By: Lisa Briggs | April 24th, 2019
The ups and downs of this spring’s weather have us all reeling. One day it’s sunny and 70 degrees and we are over the moon, popping in pansies and wondering when the tomato plants will be ready. The next temps barely make it to a drizzly 50 and we’re back in the doldrums. But the cooler temps and weekly wet weather are good for the plants, especially our lawns.
We get lots of questions about lawn care at this time of year and it’s no wonder. It is a huge morale booster when our lawns magically green up overnight. And once this happens, there are a few things we can do. First, assess your lawn. Start by looking for bare patches and then make a plan to deal with them. Undesirable weeds will quickly make themselves at home when the grass is thin. There are several causes – physical damage, snow mold, and inadequate sunlight.
Physical damage stems from a number of things. Maybe a car got stuck and slid off the drive and onto the lawn. Perhaps you salted the sidewalks with a heavy hand. Whatever the cause, it’s time to fix the problems and re-seed. If the culprit was ice melt, flush the area thoroughly with water and top-dress with a layer of soil or compost. For ruts and holes, fill in with some soil and tamp the space. Then re-seed with grass seed appropriate to the light conditions.
Whether you are overseeding your entire lawn, or just filling in patches, you’ll need to prep the area before seeding. Remove old clumps of grass and rake the soil smooth. Apply an inch of topsoil or compost. After you have finished broadcasting the seed, cover it with a thin layer of straw. Be sure to keep the area damp by watering lightly every day until the seeds begin to germinate. Once the new grass has emerged, water the area a couple of times a week until the blades are about 3-inches high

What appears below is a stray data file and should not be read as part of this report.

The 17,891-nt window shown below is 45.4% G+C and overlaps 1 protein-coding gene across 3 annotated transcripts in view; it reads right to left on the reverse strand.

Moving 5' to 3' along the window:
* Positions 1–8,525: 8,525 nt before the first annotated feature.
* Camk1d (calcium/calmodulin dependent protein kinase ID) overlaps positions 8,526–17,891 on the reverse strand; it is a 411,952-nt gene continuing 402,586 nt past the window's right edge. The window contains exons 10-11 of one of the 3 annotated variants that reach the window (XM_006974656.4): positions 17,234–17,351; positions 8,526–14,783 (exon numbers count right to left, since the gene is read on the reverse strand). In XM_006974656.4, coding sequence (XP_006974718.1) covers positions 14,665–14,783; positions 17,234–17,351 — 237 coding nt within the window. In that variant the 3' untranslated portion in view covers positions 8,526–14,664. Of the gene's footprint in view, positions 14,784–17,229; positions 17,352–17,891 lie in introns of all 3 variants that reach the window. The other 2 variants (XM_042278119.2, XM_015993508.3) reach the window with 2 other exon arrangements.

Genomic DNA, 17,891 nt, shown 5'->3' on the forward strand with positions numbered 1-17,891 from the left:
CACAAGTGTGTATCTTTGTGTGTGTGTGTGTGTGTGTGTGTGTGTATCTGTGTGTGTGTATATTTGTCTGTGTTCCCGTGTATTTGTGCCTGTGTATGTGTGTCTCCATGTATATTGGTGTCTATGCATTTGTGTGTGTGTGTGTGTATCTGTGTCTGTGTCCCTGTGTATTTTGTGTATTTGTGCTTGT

Snow mold shows up as light gray or vaguely pink spots in the lawn that turn to beige as the temperature rises. The grass itself appears matted down. Snow mold often occurs more in shaded areas where the snow melts more slowly. The best thing to do is to vigorously rake the areas to remove the thatch. Then feed the grass with an application of fertilizer. Unless the damage is particularly severe, your lawn should recover.
Now for the issue of sunlight. This is a situation for honesty. There is a reason that sod farmers grow turf in big, open fields. Grass is a sun-loving crop! Bluegrass mixes require 6-8 hours of direct sunlight. Shade mixes, usually made with tall fescues, will thrive with less, but still, require partial sun or 4-6 hours of direct light. If you have a very shady area, don’t try to grow grass as it rarely thrives. Instead, try a shade-loving ground cover like Pachysandra, Vinca or Hosta. You also have the option of simply spreading bark mulch.
Once your lawn is greened up and growing, it’s time to start mowing. Try to maintain a height of 2 ½ to 3 inches through most of the season. Be sure that your mower blades are sharp. Dull blades don’t cut the grass plants, they tear at them, causing those unsightly brown edges. And remember that as the temperatures rise through the summer, grass growth tends to slow down. Adjust your mowing schedule accordingly. Mow often enough that you don’t remove more than a third of the grass length at each cutting.
A healthy lawn is the best defense against weeds and pests. So think about applying a fertilizer that is combined with a pre-emergent herbicide. This will give your lawn protection from any infiltrating weed seeds and is especially useful in preventing crabgrass.